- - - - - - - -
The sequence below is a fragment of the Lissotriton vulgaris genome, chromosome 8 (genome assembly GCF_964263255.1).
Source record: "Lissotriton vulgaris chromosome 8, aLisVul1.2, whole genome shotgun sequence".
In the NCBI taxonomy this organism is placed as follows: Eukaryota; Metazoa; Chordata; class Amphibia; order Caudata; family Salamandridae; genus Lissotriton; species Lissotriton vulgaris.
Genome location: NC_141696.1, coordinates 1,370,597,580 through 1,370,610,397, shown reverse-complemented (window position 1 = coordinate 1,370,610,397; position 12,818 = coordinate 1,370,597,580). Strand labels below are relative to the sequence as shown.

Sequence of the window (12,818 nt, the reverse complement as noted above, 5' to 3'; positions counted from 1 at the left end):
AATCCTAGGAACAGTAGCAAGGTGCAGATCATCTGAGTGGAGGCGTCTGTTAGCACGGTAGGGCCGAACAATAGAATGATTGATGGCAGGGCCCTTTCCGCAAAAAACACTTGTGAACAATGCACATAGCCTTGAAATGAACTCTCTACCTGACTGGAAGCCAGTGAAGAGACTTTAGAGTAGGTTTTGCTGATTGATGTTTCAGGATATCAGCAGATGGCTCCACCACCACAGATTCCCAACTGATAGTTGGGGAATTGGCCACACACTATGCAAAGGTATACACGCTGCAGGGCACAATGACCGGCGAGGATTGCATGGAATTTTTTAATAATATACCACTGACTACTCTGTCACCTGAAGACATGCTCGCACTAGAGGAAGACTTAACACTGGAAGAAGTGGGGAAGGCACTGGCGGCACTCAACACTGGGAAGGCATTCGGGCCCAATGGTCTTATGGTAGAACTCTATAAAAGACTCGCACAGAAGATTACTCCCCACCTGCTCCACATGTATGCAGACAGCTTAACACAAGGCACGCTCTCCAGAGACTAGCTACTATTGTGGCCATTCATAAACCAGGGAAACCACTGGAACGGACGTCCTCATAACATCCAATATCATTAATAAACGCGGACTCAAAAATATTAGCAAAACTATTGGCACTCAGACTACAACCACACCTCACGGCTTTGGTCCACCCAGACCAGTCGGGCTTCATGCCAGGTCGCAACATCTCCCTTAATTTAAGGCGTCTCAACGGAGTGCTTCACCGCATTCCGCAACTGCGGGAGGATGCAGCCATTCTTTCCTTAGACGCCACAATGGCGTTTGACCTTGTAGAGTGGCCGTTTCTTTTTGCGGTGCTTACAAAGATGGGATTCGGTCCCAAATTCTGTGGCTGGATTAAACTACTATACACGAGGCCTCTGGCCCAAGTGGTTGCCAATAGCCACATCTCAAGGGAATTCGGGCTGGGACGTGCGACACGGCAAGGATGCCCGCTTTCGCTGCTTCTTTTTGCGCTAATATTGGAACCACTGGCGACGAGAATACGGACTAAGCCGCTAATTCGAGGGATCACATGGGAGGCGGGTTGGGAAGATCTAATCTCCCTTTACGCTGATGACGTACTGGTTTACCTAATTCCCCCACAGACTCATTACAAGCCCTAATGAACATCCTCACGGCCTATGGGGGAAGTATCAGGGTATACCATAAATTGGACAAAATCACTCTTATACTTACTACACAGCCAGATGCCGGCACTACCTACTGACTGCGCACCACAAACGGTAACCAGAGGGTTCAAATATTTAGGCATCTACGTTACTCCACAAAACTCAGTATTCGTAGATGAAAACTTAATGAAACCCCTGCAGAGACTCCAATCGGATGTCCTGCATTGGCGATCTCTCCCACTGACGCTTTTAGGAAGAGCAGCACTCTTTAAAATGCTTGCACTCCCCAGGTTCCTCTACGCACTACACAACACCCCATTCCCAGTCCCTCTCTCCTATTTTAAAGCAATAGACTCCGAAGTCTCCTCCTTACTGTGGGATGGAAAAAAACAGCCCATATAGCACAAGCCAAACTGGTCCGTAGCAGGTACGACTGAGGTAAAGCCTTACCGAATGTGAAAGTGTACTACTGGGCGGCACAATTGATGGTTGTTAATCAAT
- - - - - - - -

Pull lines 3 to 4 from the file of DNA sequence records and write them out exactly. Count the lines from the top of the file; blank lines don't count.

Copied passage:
In the NCBI taxonomy this organism is placed as follows: Eukaryota; Metazoa; Chordata; class Amphibia; order Caudata; family Salamandridae; genus Lissotriton; species Lissotriton vulgaris.
Genome location: NC_141696.1, coordinates 1,370,597,580 through 1,370,610,397, shown reverse-complemented (window position 1 = coordinate 1,370,610,397; position 12,818 = coordinate 1,370,597,580). Strand labels below are relative to the sequence as shown.